Western governments, however, say the toll is probably much higher.
 
Ahead of Gambari's visit, the military has all but shut down Yangon, leaving streets relatively quiet in contrast to the weeks of protests.
 
Lockdown
 
Small groups did defy the ban on gatherings of more than five people to taunt and curse troops and riot police manning barricades in the city centre, before scattering down alleys when security forces started to charge.
 

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Myanmar's government appears to have ignored calls for a peaceful end to what started as small-scale protests against rapid fuel price rises in August and which quickly grew into a mass uprising led by monks.
 
Selena Downes, Al Jazeera's correspondent in Bangkok, said: "If you believe state-run media reports ... peace and stability has been restored on the streets of Yangon.
 
"That is at odds with the pictures we've been seeing."
 
Hundreds were arrested overnight, key religious sites sealed off and monasteries surrounded to prevent Buddhist monks from leading more demonstrations.
 
Few monks took part in the much smaller protests on Friday and Saturday around the barricades. Witnesses said many young monks were evading arrest by casting off their maroon robes and sheltering in houses disguised as laymen.
 
The scene was similar in the second city of Mandalay, home to many of Myanmar's more than 400,000 monks, where troops surrounded major monasteries, a Chinese official said.
 
"Basically the situation is quiet. Armed police are stationed along major streets and at intersections," he said.
 
Myanmar protests


• Protesters 'not afraid to die'
Bloggers tell their story
The monks' demands
Myanmar's media in exile
Protest timeline
Video: On the ground in Yangon

In the northwestern coastal town of Sittwe, one resident said many younger monks had been forced to go back to their home towns. The only security officials on the streets were police, he said.
 
"Now in Sittwe very quiet. No more demonstrations, everything disperse," he said. "No more fighting here."
 
Japanese newspapers on Saturday said Tokyo will urge Myanmar to punish soldiers responsible for killing a Japanese journalist in the crackdown. Kenji Nagai, 50, a video-journalist for Tokyo-based APF News, was killed when the government sent troops into Yangon on Thursday.
 
About 80 demonstrators rallied outside Myanmar's embassy in Tokyo, carrying pictures of Aung San Suu Kyi, the imprisoned pro-democracy leader, and what was believed to be Nagai's body lying on the road against the backdrop of people rushing away from troops.
 
The deputy foreign minister of Japan, Mitoji Yabunaka, is scheduled to visit Myanmar on Sunday to deliver the demand to the government, the Yomiuri Shimbun newspaper said, quoting government sources.
 
Relations
 
Japan, one of the leading donors to Myanmar, will also consider a ban on Japanese investment in the country after receiving its reaction to the demand, the daily said.
 
Tokyo in 2003 suspended low-interest loans for major projects, such as infrastructure, to protest against the continued detention of Aung San Suu Kyi.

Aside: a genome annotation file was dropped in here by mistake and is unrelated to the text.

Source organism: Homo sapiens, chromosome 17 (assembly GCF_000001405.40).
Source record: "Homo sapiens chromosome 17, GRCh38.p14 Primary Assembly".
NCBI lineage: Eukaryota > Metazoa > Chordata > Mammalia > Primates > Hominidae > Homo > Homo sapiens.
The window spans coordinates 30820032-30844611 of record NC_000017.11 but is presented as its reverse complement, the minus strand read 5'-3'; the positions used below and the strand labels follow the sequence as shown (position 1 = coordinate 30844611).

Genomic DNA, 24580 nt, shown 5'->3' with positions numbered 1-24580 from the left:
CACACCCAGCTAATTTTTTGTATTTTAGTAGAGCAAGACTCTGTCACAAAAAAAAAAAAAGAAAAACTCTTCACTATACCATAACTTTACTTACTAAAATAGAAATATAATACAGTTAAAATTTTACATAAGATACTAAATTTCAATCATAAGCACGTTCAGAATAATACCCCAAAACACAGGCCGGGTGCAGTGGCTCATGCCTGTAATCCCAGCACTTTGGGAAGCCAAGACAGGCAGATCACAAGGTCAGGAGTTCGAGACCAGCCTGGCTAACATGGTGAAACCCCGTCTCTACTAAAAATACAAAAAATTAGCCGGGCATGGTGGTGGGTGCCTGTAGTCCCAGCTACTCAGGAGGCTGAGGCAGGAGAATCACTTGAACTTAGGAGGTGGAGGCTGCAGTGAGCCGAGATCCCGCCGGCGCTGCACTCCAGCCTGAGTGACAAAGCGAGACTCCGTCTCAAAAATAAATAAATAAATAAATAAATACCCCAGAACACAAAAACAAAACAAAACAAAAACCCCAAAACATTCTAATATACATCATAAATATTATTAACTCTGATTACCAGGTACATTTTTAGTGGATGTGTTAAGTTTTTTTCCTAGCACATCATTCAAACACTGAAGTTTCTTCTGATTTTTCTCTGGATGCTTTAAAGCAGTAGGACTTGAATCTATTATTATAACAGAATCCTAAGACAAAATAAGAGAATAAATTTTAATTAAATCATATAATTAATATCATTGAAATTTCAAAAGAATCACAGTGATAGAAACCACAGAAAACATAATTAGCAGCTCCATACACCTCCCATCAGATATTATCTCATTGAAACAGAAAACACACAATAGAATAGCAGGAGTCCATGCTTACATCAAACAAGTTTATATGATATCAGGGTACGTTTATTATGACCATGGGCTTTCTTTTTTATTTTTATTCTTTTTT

But Japan says aid continues for emergencies and humanitarian purposes.
 
Myanmar's economy

Exports (2006)
Thailand: $2.1bn
India: $527m
China: $230m

Imports (2006)
China: $1.3bn
Thailand: $837m
Singapore: $620m

Official aid (2004): $121m
China, India and Japan are key contributors.

Black market: According to most estimates, the black economy matches its official counterpart.

(Sources: Asian Development Bank, 2007 Key Indicators, Reuters, UNDP, UNODC, Global Witness)

China, the military government's main ally, publicly called for restraint for the first time on Thursday. But at the United Nations, China has ruled out supporting sanctions or a UN condemnation of the government's use of force.
 
Beijing is estimated to have sold more than $2bn worth of weapons to the military government since 1989, including assault rifles, rocket launchers, and Chinese fighter jets.
 
India is thought to be the second biggest arms trade partner, with estimates suggesting weapons sales to the military government worth hundreds of millions.
 
Recent plans for New Delhi to sell its neighbour advanced light helicopters caused outrage when it was revealed that several parts of the Indian helicopter were made in the EU and US.
 
In exchange for its support, India gets cheap gas and timber from Myanmar. There are even plans for a new 2,400km-long pipeline to bring gas directly across Bangladesh straight to India.
 
And China's strong support of the government has been rewarded with Myanmar supplying about $60bn worth of cut-price gas over 20 years.
 
Food aid
 
Street protesters were not the only ones suffering from the army crackdown.
 
The UN's World Food programme on Saturday said Myanmar's rulers have stopped or restricted the delivery of food relief to 500,000 people.
 
Paul Risley, WFP's Asia spokesman, said: "The immediate concern is in Mandalay, which is our logistics hub for delivering food assistance to vulnerable people that we serve in Myanmar."
 
All movements of food from the northern city of Mandalay, where monk-led protests began 11 days ago, have stopped, affecting WFP operations in Shan State and central areas.
 
The WFP says most of the country's hungry are young children and people suffering from HIV/Aids and tuberculosis, with 60 to 70 per cent of children in some parts of Myanmar malnourished.
 
The WFP aims to raise $51m over three years, but said it so far has received just over $12m in donor funds since the campaign began earlier this year.